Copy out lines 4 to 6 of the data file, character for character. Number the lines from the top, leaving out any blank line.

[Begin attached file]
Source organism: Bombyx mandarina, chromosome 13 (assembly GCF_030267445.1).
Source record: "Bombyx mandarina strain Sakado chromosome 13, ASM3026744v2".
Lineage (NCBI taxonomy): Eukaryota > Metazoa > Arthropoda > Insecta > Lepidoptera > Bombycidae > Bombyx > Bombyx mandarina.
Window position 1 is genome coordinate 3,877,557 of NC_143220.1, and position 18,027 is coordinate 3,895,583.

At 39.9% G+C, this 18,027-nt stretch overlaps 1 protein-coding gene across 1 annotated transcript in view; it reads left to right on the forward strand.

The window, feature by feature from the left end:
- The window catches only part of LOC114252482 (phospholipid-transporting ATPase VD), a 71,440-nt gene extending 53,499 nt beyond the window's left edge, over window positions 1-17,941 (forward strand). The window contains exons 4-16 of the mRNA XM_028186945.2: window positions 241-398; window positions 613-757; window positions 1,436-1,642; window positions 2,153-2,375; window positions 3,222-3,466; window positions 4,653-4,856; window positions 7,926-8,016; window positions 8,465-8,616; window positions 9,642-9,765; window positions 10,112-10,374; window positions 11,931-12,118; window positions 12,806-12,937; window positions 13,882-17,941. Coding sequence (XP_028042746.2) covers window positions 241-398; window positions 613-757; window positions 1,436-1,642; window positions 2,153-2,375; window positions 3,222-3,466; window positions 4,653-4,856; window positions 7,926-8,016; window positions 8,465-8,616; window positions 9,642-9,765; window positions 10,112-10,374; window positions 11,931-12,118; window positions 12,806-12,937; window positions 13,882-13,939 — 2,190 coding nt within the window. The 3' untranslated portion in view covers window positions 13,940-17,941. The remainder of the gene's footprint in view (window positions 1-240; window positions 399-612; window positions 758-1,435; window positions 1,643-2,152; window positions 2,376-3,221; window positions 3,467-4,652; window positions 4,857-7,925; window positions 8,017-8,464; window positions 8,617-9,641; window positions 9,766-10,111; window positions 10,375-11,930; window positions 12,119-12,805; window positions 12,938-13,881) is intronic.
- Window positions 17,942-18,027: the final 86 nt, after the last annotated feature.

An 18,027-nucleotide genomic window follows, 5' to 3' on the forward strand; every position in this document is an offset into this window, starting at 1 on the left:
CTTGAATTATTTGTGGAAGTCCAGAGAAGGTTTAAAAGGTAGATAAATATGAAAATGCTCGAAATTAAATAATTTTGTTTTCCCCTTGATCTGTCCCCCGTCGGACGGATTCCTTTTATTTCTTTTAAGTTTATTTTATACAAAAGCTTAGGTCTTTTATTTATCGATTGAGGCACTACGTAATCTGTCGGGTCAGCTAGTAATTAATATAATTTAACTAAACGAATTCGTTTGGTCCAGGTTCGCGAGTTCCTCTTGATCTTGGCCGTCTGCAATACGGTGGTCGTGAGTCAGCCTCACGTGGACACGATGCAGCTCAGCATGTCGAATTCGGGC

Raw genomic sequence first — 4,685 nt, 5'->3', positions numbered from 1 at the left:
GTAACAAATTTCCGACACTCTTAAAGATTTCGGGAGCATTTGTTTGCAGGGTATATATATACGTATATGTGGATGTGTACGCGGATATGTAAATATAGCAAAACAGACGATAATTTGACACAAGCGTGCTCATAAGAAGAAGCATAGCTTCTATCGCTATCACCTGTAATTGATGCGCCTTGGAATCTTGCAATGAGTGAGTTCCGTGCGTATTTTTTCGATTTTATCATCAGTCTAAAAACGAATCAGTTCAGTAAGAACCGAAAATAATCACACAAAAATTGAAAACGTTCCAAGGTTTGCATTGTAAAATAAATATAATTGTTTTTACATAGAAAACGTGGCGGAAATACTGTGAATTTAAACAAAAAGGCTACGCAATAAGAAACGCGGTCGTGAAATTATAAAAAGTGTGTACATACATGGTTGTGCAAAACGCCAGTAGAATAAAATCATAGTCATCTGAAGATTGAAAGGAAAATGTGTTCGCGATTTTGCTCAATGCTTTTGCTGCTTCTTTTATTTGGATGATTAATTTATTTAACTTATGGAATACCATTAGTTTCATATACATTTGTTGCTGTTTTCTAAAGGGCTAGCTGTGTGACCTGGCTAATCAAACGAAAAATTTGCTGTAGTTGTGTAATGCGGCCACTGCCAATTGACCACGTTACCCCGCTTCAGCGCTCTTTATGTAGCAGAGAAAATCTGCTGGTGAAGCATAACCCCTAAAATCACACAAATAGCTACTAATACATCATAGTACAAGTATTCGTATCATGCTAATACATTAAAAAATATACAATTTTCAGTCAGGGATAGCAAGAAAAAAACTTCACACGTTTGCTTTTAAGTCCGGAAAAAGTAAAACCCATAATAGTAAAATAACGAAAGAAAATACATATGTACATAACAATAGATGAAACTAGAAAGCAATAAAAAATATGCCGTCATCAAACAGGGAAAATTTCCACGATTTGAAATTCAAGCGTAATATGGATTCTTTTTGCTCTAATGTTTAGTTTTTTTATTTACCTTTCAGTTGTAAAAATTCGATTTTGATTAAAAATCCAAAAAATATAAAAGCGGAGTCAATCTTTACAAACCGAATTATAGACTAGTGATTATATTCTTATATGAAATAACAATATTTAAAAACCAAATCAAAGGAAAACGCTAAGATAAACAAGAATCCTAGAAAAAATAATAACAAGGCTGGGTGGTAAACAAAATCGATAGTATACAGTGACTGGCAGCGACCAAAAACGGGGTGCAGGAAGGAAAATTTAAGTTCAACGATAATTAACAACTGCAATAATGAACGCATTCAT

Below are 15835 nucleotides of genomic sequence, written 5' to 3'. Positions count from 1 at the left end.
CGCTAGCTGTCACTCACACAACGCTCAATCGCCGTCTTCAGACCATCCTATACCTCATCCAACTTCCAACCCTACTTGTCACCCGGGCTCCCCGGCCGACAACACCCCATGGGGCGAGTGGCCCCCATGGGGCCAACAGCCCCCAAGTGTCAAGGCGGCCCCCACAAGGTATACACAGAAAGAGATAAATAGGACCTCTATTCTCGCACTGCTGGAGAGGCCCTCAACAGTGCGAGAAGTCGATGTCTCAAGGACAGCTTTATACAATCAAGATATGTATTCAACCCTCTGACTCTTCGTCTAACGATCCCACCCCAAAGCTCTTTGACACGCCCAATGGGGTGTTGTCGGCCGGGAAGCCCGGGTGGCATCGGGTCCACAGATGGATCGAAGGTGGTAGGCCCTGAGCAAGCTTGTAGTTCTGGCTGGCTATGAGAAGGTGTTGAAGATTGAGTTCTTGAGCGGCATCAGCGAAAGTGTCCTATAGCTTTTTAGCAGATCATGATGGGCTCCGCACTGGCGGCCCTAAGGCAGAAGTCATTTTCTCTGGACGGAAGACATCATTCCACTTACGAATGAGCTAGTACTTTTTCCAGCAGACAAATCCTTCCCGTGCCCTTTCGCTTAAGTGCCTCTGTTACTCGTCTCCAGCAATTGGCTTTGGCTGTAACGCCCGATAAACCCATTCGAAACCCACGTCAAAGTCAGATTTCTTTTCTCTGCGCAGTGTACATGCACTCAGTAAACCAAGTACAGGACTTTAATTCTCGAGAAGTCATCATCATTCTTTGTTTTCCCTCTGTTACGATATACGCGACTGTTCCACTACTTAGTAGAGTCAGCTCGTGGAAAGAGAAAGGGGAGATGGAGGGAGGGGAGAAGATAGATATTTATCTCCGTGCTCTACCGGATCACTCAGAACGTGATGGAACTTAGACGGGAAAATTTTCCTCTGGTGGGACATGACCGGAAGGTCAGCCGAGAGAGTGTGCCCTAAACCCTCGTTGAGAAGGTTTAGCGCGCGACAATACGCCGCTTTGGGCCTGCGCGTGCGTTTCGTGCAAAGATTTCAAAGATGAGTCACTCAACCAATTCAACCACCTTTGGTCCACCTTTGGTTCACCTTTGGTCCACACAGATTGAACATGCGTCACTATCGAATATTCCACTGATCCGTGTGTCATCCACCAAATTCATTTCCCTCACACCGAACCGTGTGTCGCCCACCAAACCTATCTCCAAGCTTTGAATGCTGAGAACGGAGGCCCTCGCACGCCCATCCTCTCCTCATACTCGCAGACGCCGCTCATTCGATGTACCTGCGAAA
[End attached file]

Window position 1 is genome coordinate 3,877,557 of NC_143220.1, and position 18,027 is coordinate 3,895,583.

At 39.9% G+C, this 18,027-nt stretch overlaps 1 protein-coding gene across 1 annotated transcript in view; it reads left to right on the forward strand.

The window, feature by feature from the left end: